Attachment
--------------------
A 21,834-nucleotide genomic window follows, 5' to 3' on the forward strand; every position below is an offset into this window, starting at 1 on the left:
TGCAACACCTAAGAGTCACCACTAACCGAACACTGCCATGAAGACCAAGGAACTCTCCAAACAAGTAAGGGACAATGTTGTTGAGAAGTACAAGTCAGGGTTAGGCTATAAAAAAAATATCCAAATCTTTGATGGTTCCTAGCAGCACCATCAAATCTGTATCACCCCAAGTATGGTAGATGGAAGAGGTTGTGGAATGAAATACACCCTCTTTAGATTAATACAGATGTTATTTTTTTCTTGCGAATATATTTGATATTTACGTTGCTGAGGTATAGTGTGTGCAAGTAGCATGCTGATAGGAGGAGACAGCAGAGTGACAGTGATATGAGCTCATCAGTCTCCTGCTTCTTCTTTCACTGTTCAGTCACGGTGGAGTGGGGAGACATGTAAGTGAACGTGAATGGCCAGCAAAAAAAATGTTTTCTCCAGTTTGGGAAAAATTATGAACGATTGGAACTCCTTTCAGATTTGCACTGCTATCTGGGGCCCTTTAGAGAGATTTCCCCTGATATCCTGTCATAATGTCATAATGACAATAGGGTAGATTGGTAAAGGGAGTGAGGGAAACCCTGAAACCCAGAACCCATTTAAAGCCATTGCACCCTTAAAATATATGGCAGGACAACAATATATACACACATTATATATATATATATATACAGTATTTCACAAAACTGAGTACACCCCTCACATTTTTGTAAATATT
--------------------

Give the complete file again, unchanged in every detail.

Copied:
A 21,834-nucleotide genomic window follows, 5' to 3' on the forward strand; every position below is an offset into this window, starting at 1 on the left:
TGCAACACCTAAGAGTCACCACTAACCGAACACTGCCATGAAGACCAAGGAACTCTCCAAACAAGTAAGGGACAATGTTGTTGAGAAGTACAAGTCAGGGTTAGGCTATAAAAAAAATATCCAAATCTTTGATGGTTCCTAGCAGCACCATCAAATCTGTATCACCCCAAGTATGGTAGATGGAAGAGGTTGTGGAATGAAATACACCCTCTTTAGATTAATACAGATGTTATTTTTTTCTTGCGAATATATTTGATATTTACGTTGCTGAGGTATAGTGTGTGCAAGTAGCATGCTGATAGGAGGAGACAGCAGAGTGACAGTGATATGAGCTCATCAGTCTCCTGCTTCTTCTTTCACTGTTCAGTCACGGTGGAGTGGGGAGACATGTAAGTGAACGTGAATGGCCAGCAAAAAAAATGTTTTCTCCAGTTTGGGAAAAATTATGAACGATTGGAACTCCTTTCAGATTTGCACTGCTATCTGGGGCCCTTTAGAGAGATTTCCCCTGATATCCTGTCATAATGTCATAATGACAATAGGGTAGATTGGTAAAGGGAGTGAGGGAAACCCTGAAACCCAGAACCCATTTAAAGCCATTGCACCCTTAAAATATATGGCAGGACAACAATATATACACACATTATATATATATATATATACAGTATTTCACAAAACTGAGTACACCCCTCACATTTTTGTAAATATT